The “UHC and the Power of People” event convened the day after the UN High-Level Meeting on UHC, during which world leaders adopted the high-level UN Political Declaration on UHC, the most comprehensive health agreement ever made at this level.
Investment, policy, action: A choice and an imperative
“UHC will take a unique shape in each country,” Haruhiko Hirate, Corporate Communications & Public Affairs Officer at Takeda, said at the event, “but in all its forms, UHC, at its core, is about keeping people healthy and preventing disease. We can’t do this without a strong, qualified health workforce.”
Mr. Raj Kumar, Editor-in-Chief of Devex, pointed out that “while we know the health workforce is essential, there aren’t obvious narratives that show us how to develop that workforce.”
Meanwhile, Dr. Vanessa Kerry, CEO of Seed Global Health, explained that even today, millions of people do not have access to quality care. “Lack of quality care causes harm,” she said. “The political declaration for UHC is incredibly important, and it is rightly person-centered, but it doesn’t translate into action, and it doesn’t close the financing gap. Closing that gap is a choice – one we must make.”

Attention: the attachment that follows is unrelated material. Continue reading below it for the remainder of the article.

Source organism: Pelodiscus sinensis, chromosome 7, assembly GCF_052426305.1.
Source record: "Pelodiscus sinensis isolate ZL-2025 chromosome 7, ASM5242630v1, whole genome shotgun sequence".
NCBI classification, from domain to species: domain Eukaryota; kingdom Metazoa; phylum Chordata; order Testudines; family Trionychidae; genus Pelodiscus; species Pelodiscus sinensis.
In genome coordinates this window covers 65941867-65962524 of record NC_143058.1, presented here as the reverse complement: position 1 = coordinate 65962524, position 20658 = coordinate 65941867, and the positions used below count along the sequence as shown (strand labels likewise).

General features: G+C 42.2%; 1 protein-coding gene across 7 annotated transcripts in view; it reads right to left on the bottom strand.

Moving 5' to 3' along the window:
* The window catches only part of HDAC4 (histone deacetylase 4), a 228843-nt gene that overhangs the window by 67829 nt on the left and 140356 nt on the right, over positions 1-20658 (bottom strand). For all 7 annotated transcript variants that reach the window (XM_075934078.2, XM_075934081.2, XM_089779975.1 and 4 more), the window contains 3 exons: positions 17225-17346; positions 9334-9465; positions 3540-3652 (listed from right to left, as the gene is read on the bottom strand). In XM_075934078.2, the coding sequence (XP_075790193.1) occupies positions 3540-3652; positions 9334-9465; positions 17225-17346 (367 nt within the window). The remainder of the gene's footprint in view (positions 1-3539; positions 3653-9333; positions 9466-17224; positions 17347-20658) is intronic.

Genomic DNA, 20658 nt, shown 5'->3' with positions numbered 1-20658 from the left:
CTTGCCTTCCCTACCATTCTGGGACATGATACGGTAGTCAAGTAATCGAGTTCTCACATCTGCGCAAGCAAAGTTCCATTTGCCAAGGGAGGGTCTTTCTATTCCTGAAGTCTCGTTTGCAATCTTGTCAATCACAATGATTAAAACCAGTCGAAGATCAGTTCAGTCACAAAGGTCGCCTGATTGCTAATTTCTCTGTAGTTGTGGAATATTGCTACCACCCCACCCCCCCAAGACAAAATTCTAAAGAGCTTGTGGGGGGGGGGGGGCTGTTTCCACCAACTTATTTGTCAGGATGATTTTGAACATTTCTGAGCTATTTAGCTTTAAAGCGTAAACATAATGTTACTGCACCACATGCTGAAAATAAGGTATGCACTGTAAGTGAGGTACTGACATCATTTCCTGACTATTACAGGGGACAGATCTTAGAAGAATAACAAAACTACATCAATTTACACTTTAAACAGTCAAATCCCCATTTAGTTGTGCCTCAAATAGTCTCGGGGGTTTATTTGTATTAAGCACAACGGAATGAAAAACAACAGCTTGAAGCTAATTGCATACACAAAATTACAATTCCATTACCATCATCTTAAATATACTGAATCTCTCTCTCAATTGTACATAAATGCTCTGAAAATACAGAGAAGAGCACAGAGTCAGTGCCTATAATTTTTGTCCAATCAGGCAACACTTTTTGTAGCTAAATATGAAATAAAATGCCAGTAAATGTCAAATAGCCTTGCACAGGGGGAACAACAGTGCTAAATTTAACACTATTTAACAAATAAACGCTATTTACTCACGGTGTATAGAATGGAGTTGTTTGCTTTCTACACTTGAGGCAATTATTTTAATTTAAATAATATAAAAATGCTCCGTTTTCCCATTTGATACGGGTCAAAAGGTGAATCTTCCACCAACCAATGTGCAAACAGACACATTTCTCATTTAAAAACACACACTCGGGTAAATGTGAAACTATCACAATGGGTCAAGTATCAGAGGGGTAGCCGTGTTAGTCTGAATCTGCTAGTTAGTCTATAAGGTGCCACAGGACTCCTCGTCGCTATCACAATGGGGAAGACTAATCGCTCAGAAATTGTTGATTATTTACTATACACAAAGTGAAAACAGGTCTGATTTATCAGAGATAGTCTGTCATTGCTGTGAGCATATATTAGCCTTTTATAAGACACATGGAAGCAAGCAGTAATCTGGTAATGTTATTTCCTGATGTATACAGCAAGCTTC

Governments must lead the charge on making that choice, argued Dr. Diane Gashumba, Minister of Health for Rwanda. “After the  genocide, we had to set priorities. We chose to focus on primary health care and train community health workers,” she said. She credited these investments with her country’s success in meeting the Millennium Development Goals and putting them on track to meet the Sustainable Development Goals (SDGs).
“Good governance and political leadership are invaluable,” agreed Professor Keizo Takemi, WHO Goodwill Ambassador for UHC and Member of the Japanese House of Councilors. He added that it is essential to recognize that every country has different context and conditions, and any global UHC framework must be flexible.
But it is not just a matter of investing enough money; another challenge is to invest it wisely, said Ambassador Deborah Birx, U.S. Global AIDS Coordinator and Special Representative for Global Health Diplomacy and Dr. Peter Salama, WHO Executive Director for UHC.
Dr. Francis Omaswa, Executive Director of the African Center for Global Health and Social Transformation and 2019 Hideyo Noguchi Africa Prize recipient, called for a shift in messaging: “Populations need to see UHC as a right. Governments need to see it as a political imperative.”
A priority for Takeda employees; a legacy of Japanese leadership